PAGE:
Most importantly, she describes how we feel when we try to move away from this lifestyle: “ We feel bored, empty, or in need of distraction when we’re not stimulated by our stress response.” The fact that we feel like something is terribly wrong when we’re not stressed also pushes us to continue piling stress on our plates. Thus, the cycle rages on & on, all while overworking our well-intentioned adrenal glands until they just can’t keep up anymore.

With the recognition of how deeply ingrained stress is in our behavior patterns, talking to a therapist can be crucial for healing burnt out adrenals. They can help you gain recognition of how your habits feed into your stress load & support you as you navigate toward a more down-regulated way of experiencing life.


The Vagus Nerve:

The nerve that takes you out of fight or flight and grounds you in rest & digest is called the vagus nerve. This gigantic cranial nerve originates in your brain & travels throughout your entire abdomen. It's responsible for so much in your body including activating the rest & digest side of your nervous system. This side of the nervous system is the opposite of fight or flight, & when it's activated, we feel calm, peaceful, & at ease.


In the context of balancing your adrenals, when you’re in fight or flight and triggering cortisol release from them, the vagus nerve is shut off. But you can override that fight or flight response and wake the vagus nerve up using a variety of techniques. The more you activate this nerve, the more you increase its “tone,” and the harder it’ll be for you to spiral into fight or flight when it’s not necessary.

In addition to stimulating this nerve regularly, activating it first thing in the morning can have a profound effect on its tone throughout the day. Instead of doing something that immediately triggers a fight or flight response like reaching for your phone or diving head first into work, upon waking, make a ritual of doing something that activates your vagus nerve. Your ritual can take as little as a minute or as long as a couple of hours, but no matter how long it lasts, you’ll feel its effects stick with you and reverberate throughout your day.

How to activate the vagus nerve:

  • Take slow, deep belly breaths. Even just one can take the edge off of a triggering moment. Taking 10 can profoundly shift your nervous system state.
  • Take cold showers or cold plunge. Commit to regular sessions & practice staying calm through the shock of the cold stimulus.
  • Practice yoga &/or meditate regularly. Your mind is a muscle. The more you show up in this capacity, the easier it is for the effects of these practices to ignite & be felt.
  • Listen to binaural beats. Change your vibration from the outside in. 
  • Cultivate positive self-talk. Say affirmations in the mirror. Catch yourself when you’re being critical of yourself, & reframe it in a positive light. Cognitive behavioral therapy is tremendously effective for many to improve this skill.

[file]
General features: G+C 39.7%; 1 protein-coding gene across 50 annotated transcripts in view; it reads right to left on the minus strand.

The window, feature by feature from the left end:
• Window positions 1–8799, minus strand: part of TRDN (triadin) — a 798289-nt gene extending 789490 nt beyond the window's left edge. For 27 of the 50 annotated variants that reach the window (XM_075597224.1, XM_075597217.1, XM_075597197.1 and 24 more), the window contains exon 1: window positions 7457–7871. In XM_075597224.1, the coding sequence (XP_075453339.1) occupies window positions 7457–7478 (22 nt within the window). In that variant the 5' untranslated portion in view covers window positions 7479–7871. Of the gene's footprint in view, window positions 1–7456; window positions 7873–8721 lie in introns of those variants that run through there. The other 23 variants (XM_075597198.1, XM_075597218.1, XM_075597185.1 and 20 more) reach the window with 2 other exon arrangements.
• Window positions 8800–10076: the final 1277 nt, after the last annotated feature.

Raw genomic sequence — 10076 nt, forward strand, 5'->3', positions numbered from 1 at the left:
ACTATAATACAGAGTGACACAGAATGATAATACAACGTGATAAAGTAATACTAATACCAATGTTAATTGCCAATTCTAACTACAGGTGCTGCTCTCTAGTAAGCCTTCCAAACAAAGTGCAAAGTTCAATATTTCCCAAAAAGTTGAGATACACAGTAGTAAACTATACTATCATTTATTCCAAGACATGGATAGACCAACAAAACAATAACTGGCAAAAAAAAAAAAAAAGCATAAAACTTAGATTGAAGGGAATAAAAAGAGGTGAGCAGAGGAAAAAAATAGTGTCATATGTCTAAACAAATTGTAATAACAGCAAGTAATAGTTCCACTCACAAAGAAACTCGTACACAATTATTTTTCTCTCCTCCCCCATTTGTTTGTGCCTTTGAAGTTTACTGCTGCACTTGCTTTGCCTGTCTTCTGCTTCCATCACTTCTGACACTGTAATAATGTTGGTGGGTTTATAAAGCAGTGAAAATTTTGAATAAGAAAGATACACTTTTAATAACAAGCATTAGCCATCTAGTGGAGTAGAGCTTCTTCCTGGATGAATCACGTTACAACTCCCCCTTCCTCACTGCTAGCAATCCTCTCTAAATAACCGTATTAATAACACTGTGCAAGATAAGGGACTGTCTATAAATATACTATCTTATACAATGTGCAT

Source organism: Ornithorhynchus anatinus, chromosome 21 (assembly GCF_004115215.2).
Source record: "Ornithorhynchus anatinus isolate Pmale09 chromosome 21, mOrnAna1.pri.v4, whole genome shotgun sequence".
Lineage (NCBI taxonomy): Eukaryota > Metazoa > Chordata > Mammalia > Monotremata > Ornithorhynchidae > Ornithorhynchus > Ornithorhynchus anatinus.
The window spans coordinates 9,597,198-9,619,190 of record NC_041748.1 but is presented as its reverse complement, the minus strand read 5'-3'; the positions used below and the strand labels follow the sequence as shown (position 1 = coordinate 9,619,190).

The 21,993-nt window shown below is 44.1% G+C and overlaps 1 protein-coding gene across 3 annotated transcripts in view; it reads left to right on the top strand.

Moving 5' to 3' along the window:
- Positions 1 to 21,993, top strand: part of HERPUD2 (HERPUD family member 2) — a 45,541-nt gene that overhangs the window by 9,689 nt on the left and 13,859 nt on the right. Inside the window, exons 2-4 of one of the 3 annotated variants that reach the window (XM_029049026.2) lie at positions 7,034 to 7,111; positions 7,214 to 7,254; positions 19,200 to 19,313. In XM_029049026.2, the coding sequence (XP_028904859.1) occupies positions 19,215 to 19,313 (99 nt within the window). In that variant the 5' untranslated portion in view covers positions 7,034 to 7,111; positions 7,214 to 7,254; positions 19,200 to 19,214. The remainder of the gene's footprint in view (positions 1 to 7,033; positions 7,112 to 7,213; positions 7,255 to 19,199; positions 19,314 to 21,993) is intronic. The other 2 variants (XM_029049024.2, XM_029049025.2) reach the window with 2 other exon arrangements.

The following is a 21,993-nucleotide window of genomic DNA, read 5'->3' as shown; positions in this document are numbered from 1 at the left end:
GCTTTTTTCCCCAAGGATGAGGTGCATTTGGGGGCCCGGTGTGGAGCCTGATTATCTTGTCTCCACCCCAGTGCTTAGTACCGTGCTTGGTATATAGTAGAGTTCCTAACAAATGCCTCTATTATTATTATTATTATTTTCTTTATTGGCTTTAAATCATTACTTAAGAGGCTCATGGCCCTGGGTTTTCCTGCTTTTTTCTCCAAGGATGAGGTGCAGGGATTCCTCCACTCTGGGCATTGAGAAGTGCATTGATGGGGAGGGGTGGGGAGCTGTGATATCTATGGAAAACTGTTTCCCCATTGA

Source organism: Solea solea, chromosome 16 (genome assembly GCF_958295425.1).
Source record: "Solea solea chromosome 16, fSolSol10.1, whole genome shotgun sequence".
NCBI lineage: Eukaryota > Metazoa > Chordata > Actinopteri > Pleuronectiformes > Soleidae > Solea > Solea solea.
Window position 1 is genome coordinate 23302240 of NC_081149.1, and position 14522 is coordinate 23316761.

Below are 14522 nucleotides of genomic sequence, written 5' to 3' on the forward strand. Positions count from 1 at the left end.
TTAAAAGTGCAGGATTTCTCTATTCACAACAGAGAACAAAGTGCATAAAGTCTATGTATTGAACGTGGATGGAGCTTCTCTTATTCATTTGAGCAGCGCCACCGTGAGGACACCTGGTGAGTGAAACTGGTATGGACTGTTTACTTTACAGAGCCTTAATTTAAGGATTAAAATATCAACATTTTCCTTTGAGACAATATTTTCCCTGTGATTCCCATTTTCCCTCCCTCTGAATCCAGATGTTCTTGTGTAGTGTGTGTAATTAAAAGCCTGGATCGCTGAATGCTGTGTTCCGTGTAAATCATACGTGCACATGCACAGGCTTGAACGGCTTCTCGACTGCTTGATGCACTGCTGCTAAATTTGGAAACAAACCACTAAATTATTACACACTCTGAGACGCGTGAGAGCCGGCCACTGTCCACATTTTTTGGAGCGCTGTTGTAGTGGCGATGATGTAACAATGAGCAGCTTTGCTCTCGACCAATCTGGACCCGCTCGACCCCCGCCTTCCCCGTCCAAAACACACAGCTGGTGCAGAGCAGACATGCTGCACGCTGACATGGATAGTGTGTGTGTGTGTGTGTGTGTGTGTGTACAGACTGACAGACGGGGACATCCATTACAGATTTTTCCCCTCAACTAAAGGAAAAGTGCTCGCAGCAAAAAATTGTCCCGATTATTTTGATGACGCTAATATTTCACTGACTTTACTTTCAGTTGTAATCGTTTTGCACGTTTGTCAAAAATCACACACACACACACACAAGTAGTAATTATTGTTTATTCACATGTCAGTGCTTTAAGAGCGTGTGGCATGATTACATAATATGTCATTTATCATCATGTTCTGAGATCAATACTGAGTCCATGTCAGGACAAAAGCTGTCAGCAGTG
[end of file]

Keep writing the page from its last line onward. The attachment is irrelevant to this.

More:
• Hum, sing, gargle, chant, they all active the vagus nerve directly.
  • Get outside, & spend some time with our sweet Mama Earth. Getting back to our roots sparks something instinctual in us & naturally makes us more calm. 
  • Get a massage, hug, or cuddle with somebody you trust–turns the vagus nerve on in a snap ;)
  • Socialize (as your energy levels allow) & laugh. 


Optimizing the type of physical activity you do can help ease the burden on your adrenals while you recover. If you do have the energy to workout, focus on doing less cardio & HIIT style workouts, & consider eliminating them completely until you’ve recovered. Emphasize activities that get you moving but don’t jack up your nervous system as much like yoga, pilates, walking, weight-lifting, etc. 




Prioritize sleep, & practice good sleep hygiene. Try to go to bed & wake up around the same time each day. Avoid eating, watching screens, & drinking excess fluids within an hour of bedtime. Make sure your room is dark and cooler, around 60F. 




How to eat for adrenal balance:

Above all else, eat in a way that keeps your blood sugar stable.

The number one way to do that is to include healthy fats, fiber, & protein in every meal & snack you eat. That means don’t just eat an apple. Slather some almond butter on there! Emphasize whole foods, & eat less processed, convenience foods. Eat all the colors! To support a diverse & thriving microbiome, aim to eat 30 unique plant foods each week, which includes herbs used in cooking. Alcohol is best drastically minimized or avoided during this time too.

I get asked about intermittent fasting in my practice all the time. If you’re struggling with energy issues, I tell folks that this style of eating usually contributes to the problem. People tend to feel better when they ensure their fasting window is no longer than twelve hours. Eat three meals a day, and have some snacks if you feel peckish, low energy, or grumpy in between. Most importantly, make sure to include breakfast with your morning cup(s) of coffee & within the first hour.

Speaking of, If you really want to get your adrenals back on track, cutting out coffee or switching to decaf is often a necessity. Here’s why: cortisol levels naturally rise in the morning. Caffeine in coffee causes cortisol levels to rise too. Especially if you're drinking coffee without any food in the morning, you're creating a recipe for skyrocketing your cortisol levels to the moon. Your adrenals can’t pump out an infinite amount of cortisol meaning that after blasting off for the morning, you’re likely to crash hard in the afternoon.